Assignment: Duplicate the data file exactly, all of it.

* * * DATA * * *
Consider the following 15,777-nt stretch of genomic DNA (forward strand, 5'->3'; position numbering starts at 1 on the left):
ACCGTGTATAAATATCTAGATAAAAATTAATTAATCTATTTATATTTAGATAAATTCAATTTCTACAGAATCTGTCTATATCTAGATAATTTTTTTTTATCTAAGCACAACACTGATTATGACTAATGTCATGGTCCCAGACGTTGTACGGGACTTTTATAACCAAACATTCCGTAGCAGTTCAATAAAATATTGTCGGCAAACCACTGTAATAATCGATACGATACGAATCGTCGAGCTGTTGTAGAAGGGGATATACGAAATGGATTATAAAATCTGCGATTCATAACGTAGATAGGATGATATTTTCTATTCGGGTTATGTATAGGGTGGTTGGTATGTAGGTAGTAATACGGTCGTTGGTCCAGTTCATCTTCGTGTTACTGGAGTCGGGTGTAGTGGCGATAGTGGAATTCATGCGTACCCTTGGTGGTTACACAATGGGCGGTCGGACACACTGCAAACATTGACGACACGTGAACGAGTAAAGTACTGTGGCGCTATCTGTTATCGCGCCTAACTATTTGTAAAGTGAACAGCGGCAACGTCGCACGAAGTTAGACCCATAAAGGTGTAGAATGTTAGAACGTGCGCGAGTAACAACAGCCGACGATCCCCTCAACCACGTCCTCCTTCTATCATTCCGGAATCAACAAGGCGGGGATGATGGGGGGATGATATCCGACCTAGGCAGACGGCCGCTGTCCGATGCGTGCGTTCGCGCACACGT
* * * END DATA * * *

Consider the following 15,777-nt stretch of genomic DNA (forward strand, 5'->3'; position numbering starts at 1 on the left):
ACCGTGTATAAATATCTAGATAAAAATTAATTAATCTATTTATATTTAGATAAATTCAATTTCTACAGAATCTGTCTATATCTAGATAATTTTTTTTTATCTAAGCACAACACTGATTATGACTAATGTCATGGTCCCAGACGTTGTACGGGACTTTTATAACCAAACATTCCGTAGCAGTTCAATAAAATATTGTCGGCAAACCACTGTAATAATCGATACGATACGAATCGTCGAGCTGTTGTAGAAGGGGATATACGAAATGGATTATAAAATCTGCGATTCATAACGTAGATAGGATGATATTTTCTATTCGGGTTATGTATAGGGTGGTTGGTATGTAGGTAGTAATACGGTCGTTGGTCCAGTTCATCTTCGTGTTACTGGAGTCGGGTGTAGTGGCGATAGTGGAATTCATGCGTACCCTTGGTGGTTACACAATGGGCGGTCGGACACACTGCAAACATTGACGACACGTGAACGAGTAAAGTACTGTGGCGCTATCTGTTATCGCGCCTAACTATTTGTAAAGTGAACAGCGGCAACGTCGCACGAAGTTAGACCCATAAAGGTGTAGAATGTTAGAACGTGCGCGAGTAACAACAGCCGACGATCCCCTCAACCACGTCCTCCTTCTATCATTCCGGAATCAACAAGGCGGGGATGATGGGGGGATGATATCCGACCTAGGCAGACGGCCGCTGTCCGATGCGTGCGTTCGCGCACACGT